The downside of Britain having such a run of sporting successes this year has been missing one of my favourite tunes. It was marvellous that Bradley Wiggins became the first Brit to win the Tour de France but it meant I didn’t get my fix of the wonderful French national anthem, La Marseillaise. I know it is a bit on the blood-thirsty side but it was born out of the French Revolution and its revolutionary zeal can still inspire even though there were many gruesome deeds committed through revolutionary ardour. I am not French but, embarrassingly, any time I hear La Marseillaise, I am there mounting the barricades, roused by those cries of “Aux armes, Citoyens!” ‘To arms, citizens!’ – I prefer to remember the spirit of revolution from those days rather than the crimes committed in its name.
Here it is in its full glory, sung by the dashing French-Italian tenor Roberto Alagna in Hector Berlioz’ sabre-rattling arrangement.
It was the same at this year’s Olympic Games too. Britain with its 29 Olympic Gold medals came third after the USA and China and here in Britain hardly a day passed without hearing our dreary national anthem, God Save The Queen with its leaden melody and obvious cadences it really challenges me to get even the slightest rush.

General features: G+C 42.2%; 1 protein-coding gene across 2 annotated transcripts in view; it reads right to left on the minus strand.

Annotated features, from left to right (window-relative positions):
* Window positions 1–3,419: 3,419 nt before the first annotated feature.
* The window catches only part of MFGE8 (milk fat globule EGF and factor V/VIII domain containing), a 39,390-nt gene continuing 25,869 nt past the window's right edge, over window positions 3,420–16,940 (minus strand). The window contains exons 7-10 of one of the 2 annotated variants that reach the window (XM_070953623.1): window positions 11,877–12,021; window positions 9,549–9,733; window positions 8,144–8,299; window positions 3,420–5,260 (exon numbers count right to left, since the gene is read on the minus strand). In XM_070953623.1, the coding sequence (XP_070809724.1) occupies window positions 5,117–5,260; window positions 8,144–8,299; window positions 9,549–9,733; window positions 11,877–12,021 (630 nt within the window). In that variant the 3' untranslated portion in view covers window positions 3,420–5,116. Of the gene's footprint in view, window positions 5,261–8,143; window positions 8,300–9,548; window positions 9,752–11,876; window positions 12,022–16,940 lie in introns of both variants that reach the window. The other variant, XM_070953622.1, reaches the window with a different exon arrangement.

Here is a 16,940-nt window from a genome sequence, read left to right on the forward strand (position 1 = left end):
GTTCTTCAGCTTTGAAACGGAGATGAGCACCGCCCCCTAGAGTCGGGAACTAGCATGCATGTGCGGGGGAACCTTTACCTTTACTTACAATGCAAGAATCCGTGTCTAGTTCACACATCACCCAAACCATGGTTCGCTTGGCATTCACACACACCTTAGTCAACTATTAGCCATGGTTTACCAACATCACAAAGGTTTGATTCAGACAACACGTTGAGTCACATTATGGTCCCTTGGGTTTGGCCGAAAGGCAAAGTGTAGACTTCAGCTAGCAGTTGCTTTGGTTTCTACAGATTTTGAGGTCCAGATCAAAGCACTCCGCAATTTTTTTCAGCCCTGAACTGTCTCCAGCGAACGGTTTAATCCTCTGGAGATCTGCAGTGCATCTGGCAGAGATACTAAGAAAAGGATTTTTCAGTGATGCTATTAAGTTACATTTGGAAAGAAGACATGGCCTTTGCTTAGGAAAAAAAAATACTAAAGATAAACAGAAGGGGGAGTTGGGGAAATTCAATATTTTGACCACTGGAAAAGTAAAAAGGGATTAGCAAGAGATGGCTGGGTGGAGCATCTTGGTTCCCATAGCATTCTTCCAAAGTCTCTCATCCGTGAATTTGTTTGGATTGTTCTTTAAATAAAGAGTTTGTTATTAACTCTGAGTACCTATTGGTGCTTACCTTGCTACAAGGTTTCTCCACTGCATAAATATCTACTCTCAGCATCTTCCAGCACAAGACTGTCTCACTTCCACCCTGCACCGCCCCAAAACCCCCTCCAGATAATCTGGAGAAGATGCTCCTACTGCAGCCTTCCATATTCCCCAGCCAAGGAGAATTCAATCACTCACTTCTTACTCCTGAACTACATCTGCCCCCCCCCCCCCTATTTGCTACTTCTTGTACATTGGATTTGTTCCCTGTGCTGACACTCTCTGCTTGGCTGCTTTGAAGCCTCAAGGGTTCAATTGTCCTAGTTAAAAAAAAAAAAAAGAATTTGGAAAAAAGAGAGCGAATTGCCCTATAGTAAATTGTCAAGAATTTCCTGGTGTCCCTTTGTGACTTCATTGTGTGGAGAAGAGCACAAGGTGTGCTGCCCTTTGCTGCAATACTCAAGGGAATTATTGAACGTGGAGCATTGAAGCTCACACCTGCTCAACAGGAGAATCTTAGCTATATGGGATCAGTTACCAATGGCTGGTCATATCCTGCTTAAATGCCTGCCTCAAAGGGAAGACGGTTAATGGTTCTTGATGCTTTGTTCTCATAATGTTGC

France didn’t totally disappoint though, it managed 11 Gold medals so I wasn’t entirely denied my musical pleasure.
Russian did well too this year winning 24 gold medals even if it was beaten into fourth place by all those crowds singing God Save The Queen. The trouble with the Russian victories was that, the sporting achievements apart, I just couldn’t help thinking about my all-time favourite national anthem…the Soviet Union one.
Vladimir Putin congratulates Russian 2012 Judo Gold medalist Tagir Khaibulaev
Every time I witnessed those Russians receiving their medals, I thought of the now neglected Soviet anthem and remembered how we all celebrated the Soviet Union’s demise hoping that a new spirit was being born in Russia.
La Marseillaise and the Soviet anthem were both written out of revolutionary idealism and, after reading about recent events in Russia, I couldn’t help regretting the loss not just of a great piece of music but also for the loss of the great hope that was born with the Russian Revolution.
Here’s the anthem sung by the Red Army Choir, I still think the best ever written, with images of the political and military leaders of those Soviet days – heroes, idealists, visionaries, victemsmachine-cogs, villains, criminals, murderers, polit-bureaucrats and madmen. Maybe there is something to be said for having a dull national anthem after-all. Music can be very dangerous.